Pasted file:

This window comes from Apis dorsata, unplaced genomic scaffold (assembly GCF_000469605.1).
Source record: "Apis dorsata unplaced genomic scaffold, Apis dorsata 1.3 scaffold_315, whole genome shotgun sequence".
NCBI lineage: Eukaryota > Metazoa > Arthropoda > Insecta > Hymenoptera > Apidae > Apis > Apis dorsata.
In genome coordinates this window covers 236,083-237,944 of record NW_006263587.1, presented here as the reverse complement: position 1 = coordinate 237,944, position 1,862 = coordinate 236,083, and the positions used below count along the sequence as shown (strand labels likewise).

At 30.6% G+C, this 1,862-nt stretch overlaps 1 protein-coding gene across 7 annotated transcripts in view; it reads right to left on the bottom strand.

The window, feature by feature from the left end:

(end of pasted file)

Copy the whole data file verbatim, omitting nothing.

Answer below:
This window comes from Apis dorsata, unplaced genomic scaffold (assembly GCF_000469605.1).
Source record: "Apis dorsata unplaced genomic scaffold, Apis dorsata 1.3 scaffold_315, whole genome shotgun sequence".
NCBI lineage: Eukaryota > Metazoa > Arthropoda > Insecta > Hymenoptera > Apidae > Apis > Apis dorsata.
In genome coordinates this window covers 236,083-237,944 of record NW_006263587.1, presented here as the reverse complement: position 1 = coordinate 237,944, position 1,862 = coordinate 236,083, and the positions used below count along the sequence as shown (strand labels likewise).

At 30.6% G+C, this 1,862-nt stretch overlaps 1 protein-coding gene across 7 annotated transcripts in view; it reads right to left on the bottom strand.

The window, feature by feature from the left end: